Can it really be fair to critique a passion project? No matter what you say about it, the person who got it made only wanted one thing, and that was to bring this particular story to the screen. Whether good or bad, they did it and their mission is complete, so good for them and congrats to them for overcoming numerous odds to get it done. Yet, for the rest of us, whose passion is only to see a good movie, now there’s where the story changes and the responsibility of the people behind the camera suddenly comes into focus. Sadly, this passion play does not satisfy both sides of the screen.
The Man with the Iron Fists is an homage to the kung-fu genre of the ’70s. The story surrounds an impressively talented blacksmith who makes weapons for all sides in a coming gang war. He only does this to earn enough money to buy his future bride away from her life at the nearby brothel. Inevitably, he can’t play both sides. He makes a choice and it costs him dearly. Revenge becomes the name of the game as he lives on to make the most destructive weapon of his life.
RZA, a member and producer for the legendary hip-hop group Wu-Tang Clan, is the man with the plan behind this project. He directed, starred in, and co-wrote it along with horror icon Eli Roth. Quentin Tarantino also lent a hand as “presenter”, bringing the team together with a nice little bow.
RZA I’ve heard is one of the most knowledgable people about the kung-fu genre in Hollywood, being a devoted fan of it nearly his whole life. You can see it even back in the time of the Wu-Tang Clan in their music videos, many of which shot as mini kung-fu films. Yet, all the knowledge in the world about a particular style of filmmaking doesn’t necessarily mean you will make a great film, which sadly plays itself out here.
There is something corny and hilarious about the old ’70s kung-fu films which grants them a level of cult status today, but if you are going to make an homage to them, you need to go all the way with it. RZA attempts to update it while keeping the stilted dialogue and overly intricate character plotlines intact, but it fails to elicit the same response when watching it. Maybe it was because we always knew the original films were bad, just that they had amazing fight choreography that didn’t exist in American cinema. We actually relished the horrible translations and melodramatic acting, but in this modern-day version it doesn’t feel like relishing the past, more like suffering through the present.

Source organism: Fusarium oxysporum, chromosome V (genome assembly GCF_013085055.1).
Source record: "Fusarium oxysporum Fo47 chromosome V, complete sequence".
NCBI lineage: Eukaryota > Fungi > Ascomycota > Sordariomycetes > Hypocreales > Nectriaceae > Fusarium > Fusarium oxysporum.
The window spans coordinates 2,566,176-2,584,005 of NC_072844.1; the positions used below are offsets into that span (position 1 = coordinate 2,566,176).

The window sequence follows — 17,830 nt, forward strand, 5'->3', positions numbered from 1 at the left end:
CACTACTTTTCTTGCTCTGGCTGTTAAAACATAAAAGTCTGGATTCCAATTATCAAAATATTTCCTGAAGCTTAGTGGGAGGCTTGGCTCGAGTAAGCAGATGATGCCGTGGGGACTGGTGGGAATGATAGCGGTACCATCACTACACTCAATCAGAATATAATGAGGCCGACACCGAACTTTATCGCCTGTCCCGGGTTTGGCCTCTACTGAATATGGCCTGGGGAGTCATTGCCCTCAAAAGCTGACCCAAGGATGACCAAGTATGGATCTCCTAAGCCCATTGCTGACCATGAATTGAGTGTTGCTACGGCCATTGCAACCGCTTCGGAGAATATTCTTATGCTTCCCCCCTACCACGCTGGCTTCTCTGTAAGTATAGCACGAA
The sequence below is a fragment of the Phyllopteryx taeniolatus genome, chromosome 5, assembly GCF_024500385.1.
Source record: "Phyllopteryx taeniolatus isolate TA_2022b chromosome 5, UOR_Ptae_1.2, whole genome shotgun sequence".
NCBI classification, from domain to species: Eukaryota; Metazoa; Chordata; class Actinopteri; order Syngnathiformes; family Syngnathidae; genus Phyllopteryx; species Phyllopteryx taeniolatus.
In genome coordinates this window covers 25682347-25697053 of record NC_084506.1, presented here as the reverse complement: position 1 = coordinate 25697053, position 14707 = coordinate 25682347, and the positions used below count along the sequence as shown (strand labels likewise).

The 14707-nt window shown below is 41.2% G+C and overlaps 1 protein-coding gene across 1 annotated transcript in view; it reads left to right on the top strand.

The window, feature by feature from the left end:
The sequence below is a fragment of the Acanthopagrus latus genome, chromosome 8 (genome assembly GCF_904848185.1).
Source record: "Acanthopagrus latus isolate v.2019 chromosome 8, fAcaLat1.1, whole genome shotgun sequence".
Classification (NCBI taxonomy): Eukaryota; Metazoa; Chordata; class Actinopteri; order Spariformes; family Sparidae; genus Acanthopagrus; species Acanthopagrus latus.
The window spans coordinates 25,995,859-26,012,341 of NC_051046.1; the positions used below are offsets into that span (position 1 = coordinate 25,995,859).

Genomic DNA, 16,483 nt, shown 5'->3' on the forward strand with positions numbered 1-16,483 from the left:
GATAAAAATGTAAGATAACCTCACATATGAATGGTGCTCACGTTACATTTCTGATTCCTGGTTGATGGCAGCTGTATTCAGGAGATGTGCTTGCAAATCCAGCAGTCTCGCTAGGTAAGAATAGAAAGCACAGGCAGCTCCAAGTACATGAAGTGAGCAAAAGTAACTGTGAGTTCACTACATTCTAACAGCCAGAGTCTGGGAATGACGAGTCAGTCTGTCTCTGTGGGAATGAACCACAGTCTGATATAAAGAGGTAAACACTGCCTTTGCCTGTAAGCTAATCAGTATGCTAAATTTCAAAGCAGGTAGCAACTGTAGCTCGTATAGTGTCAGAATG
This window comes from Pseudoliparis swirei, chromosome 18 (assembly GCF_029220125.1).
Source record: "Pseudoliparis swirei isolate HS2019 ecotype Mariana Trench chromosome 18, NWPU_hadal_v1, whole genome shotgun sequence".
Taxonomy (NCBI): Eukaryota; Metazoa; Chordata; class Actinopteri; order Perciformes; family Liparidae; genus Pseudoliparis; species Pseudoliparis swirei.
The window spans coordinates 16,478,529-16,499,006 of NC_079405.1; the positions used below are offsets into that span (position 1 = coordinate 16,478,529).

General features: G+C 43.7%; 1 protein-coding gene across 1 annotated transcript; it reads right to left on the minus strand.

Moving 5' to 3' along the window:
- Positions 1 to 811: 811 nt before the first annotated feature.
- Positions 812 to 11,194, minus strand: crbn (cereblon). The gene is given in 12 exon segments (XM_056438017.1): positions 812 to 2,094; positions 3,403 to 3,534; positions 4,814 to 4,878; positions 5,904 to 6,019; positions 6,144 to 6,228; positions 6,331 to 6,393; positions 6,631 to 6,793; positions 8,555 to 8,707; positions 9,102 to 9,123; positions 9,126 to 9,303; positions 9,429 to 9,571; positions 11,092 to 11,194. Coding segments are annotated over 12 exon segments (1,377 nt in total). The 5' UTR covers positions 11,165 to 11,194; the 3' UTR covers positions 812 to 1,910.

My biggest complaint here is how the movie is shot. Kung-fu films are special in the cinematic world because they are given immense leeway in every part of the moviemaking process as long as they show us some incredible fight sequences. Sure enough, RZA filled the flick with fights, blood and gore, but he used the more American style of filming, which involves many more close-ups, quick cuts and intentionally shaky hand-held camerawork. It ends up making the fights less impressive because the audience can hardly tell what cool manuever the person is pulling off, it’s just a close-up of limbs and legs flying around. Paul Greengrass failed the same way when he made The Bourne Supremacy (but then regained his senses in the next chapter, The Bourne Ultimatum). The fights are the most important element of these movies, so showing them cleanly and clearly should always be of the utmost importance.
Right beyond that gripe would be RZA himself. Again, I give him great credit for getting the whole project together and pulling in some really great actors (Lucy Liu, Russell Crowe, and legends of the genre like Corey Yuen and Gordon Liu), but casting himself in the lead role proved to be the wrong move. There is definitely a precedence for leads in these films to be stoic, pure-hearted men dragged unwillingly into the fight, usually hiding their intense emotions at bay for fear of the violence they could unleash, but RZA lacked any emotional intensity on-screen from the first moment almost until the screen went dark. At times it looked like he just didn’t even want to be there. A switch in the starring role might have given this fight flick some legs to stand on, but I can’t go as far to say it would have suddenly become a good film.
Honest effort, but missed the mark.Powered by Sidelines